A New Teacher Salary: $125,000 per Year!
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How much is an amazing teacher worth? As much as a low-level worker, or a startup superstar? The Equity Project Charter School (TEP), set to open in 2009 in a low-income area of New York City, says it’s closer to the latter. The school is planning on paying teachers a whopping $125,000 a year, plus an annual bonus of up to $25,000—spending most of their budget on what they say is the essential component for student success…teacher quality. It’s a far cry from the $30,000-50,000 in pay most educators take home across the country. And it’s got the education community buzzing about the street value of our nation’s best teachers.
Even though many people talk a good game about the importance of education, when it comes to actual teacher paychecks, America doesn’t put her money where her mouth is. In fact, according to recent census data, over the past 60 years, teacher pay has fallen so sharply that teachers now make less than half the salary, on average, of other workers with at least four years of college. “This is the biggest gap in pay since a college degree was first required to teach,” says Deborah Ward, spokesperson for New York State United Teachers, an organization that represents more than 600,000 educators, and is affiliated with the National Education Association. “At the same time, academic standards have risen and students are expected to achieve at higher levels than ever before.”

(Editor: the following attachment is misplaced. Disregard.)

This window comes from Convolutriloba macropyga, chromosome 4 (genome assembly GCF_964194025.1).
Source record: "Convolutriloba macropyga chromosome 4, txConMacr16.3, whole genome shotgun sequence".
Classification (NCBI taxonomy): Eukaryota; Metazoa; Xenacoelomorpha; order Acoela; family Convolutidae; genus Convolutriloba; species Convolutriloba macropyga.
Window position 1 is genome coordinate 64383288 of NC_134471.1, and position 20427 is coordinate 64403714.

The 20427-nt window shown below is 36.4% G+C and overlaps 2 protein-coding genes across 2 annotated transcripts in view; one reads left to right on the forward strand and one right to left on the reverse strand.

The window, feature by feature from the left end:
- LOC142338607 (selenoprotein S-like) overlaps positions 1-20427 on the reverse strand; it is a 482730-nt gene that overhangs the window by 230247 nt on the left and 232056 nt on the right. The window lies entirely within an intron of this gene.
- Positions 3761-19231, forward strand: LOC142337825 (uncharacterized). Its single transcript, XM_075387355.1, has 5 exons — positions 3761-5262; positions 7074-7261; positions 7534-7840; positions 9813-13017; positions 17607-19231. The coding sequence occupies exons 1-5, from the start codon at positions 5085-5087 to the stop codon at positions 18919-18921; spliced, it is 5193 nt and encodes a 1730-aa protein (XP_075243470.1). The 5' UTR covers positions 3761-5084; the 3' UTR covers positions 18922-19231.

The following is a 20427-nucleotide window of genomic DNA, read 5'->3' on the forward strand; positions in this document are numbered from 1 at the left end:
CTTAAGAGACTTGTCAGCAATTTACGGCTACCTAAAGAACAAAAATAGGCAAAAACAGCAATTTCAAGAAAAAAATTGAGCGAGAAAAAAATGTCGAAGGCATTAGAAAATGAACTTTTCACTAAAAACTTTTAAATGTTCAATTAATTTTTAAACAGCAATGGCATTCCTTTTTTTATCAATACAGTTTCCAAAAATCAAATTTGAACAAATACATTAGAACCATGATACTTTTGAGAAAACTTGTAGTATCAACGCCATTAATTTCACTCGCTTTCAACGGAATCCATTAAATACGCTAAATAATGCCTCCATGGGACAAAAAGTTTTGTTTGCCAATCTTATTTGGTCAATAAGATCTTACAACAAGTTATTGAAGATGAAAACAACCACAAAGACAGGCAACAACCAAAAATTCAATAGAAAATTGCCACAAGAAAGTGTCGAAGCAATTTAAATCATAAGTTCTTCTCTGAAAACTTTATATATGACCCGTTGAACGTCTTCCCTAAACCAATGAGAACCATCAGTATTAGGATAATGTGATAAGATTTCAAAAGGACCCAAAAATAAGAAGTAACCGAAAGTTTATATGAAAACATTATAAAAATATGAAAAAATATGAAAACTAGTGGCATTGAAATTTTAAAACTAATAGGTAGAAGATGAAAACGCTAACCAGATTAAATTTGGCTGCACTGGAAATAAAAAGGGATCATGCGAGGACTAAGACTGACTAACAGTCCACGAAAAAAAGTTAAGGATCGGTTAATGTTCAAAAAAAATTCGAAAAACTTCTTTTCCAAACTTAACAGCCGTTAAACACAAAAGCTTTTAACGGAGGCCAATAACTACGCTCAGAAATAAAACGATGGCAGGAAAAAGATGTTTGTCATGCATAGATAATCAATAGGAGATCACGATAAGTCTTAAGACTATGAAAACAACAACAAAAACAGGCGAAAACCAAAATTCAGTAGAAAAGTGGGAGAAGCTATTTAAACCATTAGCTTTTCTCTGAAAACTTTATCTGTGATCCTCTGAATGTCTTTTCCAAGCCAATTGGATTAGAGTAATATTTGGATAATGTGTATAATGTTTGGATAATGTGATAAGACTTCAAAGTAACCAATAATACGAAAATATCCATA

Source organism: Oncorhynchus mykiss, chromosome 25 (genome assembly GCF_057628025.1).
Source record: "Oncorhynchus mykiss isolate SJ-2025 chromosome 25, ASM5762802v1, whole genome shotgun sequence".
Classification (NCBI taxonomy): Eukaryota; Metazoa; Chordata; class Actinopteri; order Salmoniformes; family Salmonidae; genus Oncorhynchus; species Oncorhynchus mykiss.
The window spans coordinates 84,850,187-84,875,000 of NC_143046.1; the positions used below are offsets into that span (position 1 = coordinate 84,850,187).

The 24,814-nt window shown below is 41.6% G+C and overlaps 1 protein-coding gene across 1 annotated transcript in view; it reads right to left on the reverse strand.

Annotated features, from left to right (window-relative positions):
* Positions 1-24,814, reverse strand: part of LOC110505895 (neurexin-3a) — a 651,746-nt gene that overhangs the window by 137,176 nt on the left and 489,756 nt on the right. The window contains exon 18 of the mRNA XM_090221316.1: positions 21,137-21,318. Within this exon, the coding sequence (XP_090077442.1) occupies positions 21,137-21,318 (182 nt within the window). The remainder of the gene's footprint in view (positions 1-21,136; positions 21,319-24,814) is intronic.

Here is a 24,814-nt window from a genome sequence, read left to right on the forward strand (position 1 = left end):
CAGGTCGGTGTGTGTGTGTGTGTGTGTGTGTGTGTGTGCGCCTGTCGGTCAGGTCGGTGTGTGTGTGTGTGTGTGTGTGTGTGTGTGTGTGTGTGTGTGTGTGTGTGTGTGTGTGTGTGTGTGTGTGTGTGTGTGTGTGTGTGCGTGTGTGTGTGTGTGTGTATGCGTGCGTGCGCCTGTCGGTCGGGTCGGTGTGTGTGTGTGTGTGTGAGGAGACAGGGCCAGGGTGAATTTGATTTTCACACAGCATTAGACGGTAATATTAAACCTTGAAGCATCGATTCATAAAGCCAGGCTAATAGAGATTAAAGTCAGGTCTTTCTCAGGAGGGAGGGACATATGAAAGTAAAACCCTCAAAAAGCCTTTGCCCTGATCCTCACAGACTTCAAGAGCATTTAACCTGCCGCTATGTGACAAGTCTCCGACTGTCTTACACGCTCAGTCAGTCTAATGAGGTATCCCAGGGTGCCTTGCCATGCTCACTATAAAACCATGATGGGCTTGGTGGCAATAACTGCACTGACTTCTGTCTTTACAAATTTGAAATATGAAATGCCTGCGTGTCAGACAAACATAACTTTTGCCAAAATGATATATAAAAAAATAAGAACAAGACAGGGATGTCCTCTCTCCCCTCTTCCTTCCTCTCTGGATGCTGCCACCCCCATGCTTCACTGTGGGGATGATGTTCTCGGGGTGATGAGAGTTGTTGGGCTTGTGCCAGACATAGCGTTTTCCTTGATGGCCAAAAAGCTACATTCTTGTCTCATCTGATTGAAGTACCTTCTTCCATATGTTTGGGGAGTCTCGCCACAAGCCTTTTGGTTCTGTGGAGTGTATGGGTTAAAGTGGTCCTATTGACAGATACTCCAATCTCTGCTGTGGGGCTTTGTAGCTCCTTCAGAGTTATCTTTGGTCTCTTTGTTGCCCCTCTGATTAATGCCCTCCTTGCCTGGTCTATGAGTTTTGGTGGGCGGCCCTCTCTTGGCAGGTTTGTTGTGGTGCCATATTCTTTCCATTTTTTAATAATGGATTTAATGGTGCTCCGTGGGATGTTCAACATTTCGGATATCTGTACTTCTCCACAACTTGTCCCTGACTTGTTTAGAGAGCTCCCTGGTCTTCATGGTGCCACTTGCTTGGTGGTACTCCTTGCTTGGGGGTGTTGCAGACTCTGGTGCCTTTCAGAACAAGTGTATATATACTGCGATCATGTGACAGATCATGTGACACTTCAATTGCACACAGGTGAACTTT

In the past few years, there’s been a lot of hand wringing and finger wagging about the state of the U.S. education system and what can be done about the difficulty in recruiting and retaining high quality teachers. The Equity Project Charter School says the equation is simple: high pay + high expectations = high student achievement. The school aims to put into practice the major conclusion of a large number of research studies on academic success: that teacher quality is the most important school-based factor in student success.
Competition for TEP jobs will likely be fierce, and so will expectations. In order to get hired, TEP teachers need to ace standardized tests, submit multiple writing samples, craft personal essays, assemble a portfolio of former students’ achievements, showcase innovative curriculum, and do three live teaching auditions.
And once they’re hired, they’ll be burning the midnight oil…or at least putting in a longer-than-usual school day. Forget the 9-2 schedule. TEP teachers will work “professional hours”, typically from 8 AM- 6 PM. They’ll attend a 6-week summer development institute. And they’ll spend 3 hours per week leading an extra-curricular activity during the school’s mandatory extended-day program. They’ll observe their fellow teachers and they’ll be observed. Plus, they’ll pitch in every day performing administrative duties that at other schools are handled by support staff.
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